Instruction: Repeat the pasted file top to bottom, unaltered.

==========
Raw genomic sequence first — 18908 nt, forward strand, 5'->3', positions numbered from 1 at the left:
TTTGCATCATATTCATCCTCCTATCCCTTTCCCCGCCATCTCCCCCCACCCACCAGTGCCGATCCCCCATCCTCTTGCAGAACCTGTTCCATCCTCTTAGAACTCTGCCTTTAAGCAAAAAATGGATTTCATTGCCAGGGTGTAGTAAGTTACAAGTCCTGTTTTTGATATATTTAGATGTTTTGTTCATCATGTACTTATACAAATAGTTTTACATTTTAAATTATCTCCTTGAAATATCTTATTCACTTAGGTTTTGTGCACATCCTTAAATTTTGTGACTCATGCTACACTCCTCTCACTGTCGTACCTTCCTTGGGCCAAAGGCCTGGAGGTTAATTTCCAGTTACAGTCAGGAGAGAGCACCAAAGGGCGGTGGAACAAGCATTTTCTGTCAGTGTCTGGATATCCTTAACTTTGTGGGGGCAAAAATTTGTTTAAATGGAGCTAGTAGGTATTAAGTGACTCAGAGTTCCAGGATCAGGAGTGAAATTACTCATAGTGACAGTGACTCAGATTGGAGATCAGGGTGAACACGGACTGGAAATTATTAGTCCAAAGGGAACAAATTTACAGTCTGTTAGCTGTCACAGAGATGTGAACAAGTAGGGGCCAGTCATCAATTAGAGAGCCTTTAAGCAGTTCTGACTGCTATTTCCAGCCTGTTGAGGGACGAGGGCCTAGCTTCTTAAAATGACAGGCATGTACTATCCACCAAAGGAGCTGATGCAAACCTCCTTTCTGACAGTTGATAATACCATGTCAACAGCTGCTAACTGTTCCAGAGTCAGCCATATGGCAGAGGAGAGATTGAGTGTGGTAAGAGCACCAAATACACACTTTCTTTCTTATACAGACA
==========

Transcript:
Raw genomic sequence first — 18908 nt, forward strand, 5'->3', positions numbered from 1 at the left:
TTTGCATCATATTCATCCTCCTATCCCTTTCCCCGCCATCTCCCCCCACCCACCAGTGCCGATCCCCCATCCTCTTGCAGAACCTGTTCCATCCTCTTAGAACTCTGCCTTTAAGCAAAAAATGGATTTCATTGCCAGGGTGTAGTAAGTTACAAGTCCTGTTTTTGATATATTTAGATGTTTTGTTCATCATGTACTTATACAAATAGTTTTACATTTTAAATTATCTCCTTGAAATATCTTATTCACTTAGGTTTTGTGCACATCCTTAAATTTTGTGACTCATGCTACACTCCTCTCACTGTCGTACCTTCCTTGGGCCAAAGGCCTGGAGGTTAATTTCCAGTTACAGTCAGGAGAGAGCACCAAAGGGCGGTGGAACAAGCATTTTCTGTCAGTGTCTGGATATCCTTAACTTTGTGGGGGCAAAAATTTGTTTAAATGGAGCTAGTAGGTATTAAGTGACTCAGAGTTCCAGGATCAGGAGTGAAATTACTCATAGTGACAGTGACTCAGATTGGAGATCAGGGTGAACACGGACTGGAAATTATTAGTCCAAAGGGAACAAATTTACAGTCTGTTAGCTGTCACAGAGATGTGAACAAGTAGGGGCCAGTCATCAATTAGAGAGCCTTTAAGCAGTTCTGACTGCTATTTCCAGCCTGTTGAGGGACGAGGGCCTAGCTTCTTAAAATGACAGGCATGTACTATCCACCAAAGGAGCTGATGCAAACCTCCTTTCTGACAGTTGATAATACCATGTCAACAGCTGCTAACTGTTCCAGAGTCAGCCATATGGCAGAGGAGAGATTGAGTGTGGTAAGAGCACCAAATACACACTTTCTTTCTTATACAGACA